Dolores Hidalgo – a beautiful Mexican colonial city

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Dolores Hidalgo

Yesterday. . .

Dolores Hidalgo, Guanajuato
Dolores Hidalgo, Guanajuato

On the night of September 15, 1810, Miguel Hidalgo y Costillo, the 57-year-old parish priest of Dolores, and Ignacio Allende learned that their plans for insurrection against Spain had been discovered. They decided to act immediately and soon after dawn the next morning, September 16, Padre Hidalgo delivered his now famous Grito (Cry for Freedom) from the Parroquia of Dolores. This was the beginning of Mexico’s struggle for freedom from Spanish rule which was to drag on until 1824 and take some 600,000 lives.

Dolores of that time was a poor, largely Indian village, but the ragged army of Hidalgo and Allende marched from here to San Miguel, then to Celaya and Salamanca until finally, having grown to a force of some 20,000 men, they had their first real confrontation with royalist troops in Guanajuato.

Hidalgo was captured after a final defeat in Guadalajara, then executed and beheaded on July 30, 1811. His head, along with those of Allende, Aldama and Jimenez, hung from one of the corners of the building in Guanajuato where that first battle had taken place.


As befits its place in the history of Mexico’s fight for independence, visitors to the city are greeted at the outskirts by a colossal statue (left) of the major heros of that fight.

Today, Dolores Hidalgo is justly well known as a center for the design and fabrication of the popular Talavera ceramic pieces. Small factories and ceramic shops line the streets of Dolores Hidalgo.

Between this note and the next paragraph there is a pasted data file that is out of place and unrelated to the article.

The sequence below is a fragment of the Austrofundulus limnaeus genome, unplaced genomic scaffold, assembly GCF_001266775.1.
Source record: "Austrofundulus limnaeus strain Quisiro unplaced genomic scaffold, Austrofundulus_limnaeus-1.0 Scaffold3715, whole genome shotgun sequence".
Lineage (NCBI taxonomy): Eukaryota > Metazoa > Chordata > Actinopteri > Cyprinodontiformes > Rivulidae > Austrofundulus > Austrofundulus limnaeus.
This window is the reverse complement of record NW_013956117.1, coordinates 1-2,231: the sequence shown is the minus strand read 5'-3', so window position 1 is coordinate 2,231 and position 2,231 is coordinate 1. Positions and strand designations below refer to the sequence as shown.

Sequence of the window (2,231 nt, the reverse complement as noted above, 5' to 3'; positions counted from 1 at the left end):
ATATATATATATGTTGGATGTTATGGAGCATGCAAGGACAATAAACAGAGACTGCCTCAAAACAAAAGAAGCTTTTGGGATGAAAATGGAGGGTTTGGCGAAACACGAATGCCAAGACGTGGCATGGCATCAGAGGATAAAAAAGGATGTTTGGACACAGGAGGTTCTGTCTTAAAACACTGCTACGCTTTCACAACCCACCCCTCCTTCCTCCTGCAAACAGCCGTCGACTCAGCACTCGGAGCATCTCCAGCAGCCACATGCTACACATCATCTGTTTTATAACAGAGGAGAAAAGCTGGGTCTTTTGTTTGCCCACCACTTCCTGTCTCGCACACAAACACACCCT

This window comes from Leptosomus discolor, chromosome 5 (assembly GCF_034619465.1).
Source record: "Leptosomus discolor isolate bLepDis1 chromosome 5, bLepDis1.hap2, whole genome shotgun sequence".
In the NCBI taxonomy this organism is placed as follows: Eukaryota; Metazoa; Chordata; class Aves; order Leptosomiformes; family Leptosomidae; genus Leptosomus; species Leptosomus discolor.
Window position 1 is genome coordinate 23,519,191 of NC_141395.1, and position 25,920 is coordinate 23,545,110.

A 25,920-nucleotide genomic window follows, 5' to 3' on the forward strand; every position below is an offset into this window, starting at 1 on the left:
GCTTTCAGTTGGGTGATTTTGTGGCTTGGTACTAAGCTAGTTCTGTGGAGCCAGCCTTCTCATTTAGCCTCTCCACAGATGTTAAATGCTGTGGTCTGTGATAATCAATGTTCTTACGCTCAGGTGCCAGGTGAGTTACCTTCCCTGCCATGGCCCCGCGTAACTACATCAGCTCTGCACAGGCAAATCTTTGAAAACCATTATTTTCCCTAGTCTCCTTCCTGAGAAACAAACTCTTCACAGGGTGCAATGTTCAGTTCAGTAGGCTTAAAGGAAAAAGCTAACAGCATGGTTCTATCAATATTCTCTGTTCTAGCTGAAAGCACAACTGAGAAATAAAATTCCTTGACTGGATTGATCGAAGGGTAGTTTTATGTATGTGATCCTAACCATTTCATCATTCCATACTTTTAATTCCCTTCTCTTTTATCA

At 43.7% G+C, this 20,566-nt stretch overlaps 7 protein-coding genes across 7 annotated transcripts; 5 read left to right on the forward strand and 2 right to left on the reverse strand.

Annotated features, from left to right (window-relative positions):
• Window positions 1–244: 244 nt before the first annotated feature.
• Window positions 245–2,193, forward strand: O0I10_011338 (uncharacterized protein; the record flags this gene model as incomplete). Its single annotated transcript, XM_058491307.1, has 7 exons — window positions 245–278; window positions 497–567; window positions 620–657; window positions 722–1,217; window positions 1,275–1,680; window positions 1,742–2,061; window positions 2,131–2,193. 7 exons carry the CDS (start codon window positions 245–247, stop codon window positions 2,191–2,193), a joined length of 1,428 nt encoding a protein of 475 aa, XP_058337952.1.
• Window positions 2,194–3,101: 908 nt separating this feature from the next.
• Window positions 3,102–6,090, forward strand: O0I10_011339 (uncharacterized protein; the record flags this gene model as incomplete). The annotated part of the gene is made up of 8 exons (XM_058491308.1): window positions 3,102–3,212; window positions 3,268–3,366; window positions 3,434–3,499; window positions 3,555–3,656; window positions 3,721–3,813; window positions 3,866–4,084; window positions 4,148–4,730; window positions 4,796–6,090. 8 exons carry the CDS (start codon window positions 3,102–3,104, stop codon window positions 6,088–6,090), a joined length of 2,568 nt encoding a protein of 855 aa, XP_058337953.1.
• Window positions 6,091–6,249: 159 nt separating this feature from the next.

The ceramics industry of Dolores Hidalgo is yet another of the legacies left to his people by Padre Hidalgo, for it was he who started the tradition of making ceramics in this area.Other than its outstanding Talavera ceramics, there is one other thing for which Dolores Hidalgo is locally famous today – ice cream.

Ice cream stands abound on all four corners of the main plaza and, in what seems to be a local tradition, each tries to outdo the other in their offerings of unusual flavors. Aside from the usual and more mundane flavors such as vanilla, chocolate, strawberry and pecan, how about something a bit less common, like avocado ice cream? No? Then try some corn ice cream. And if that doesn’t appeal to you, how does fried pork skin ice cream strike you? Still no? Oh, maybe you’re in the mood to imbibe at the same time as you eat your ice cream, then perhaps some tequila ice cream or, another popular fermented drink, pulque appeals to you. But the final word in unusual flavors, it would seem, must be shrimp ice cream. That’s right, shrimp ice cream.

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Published or Updated on: February 4, 2007
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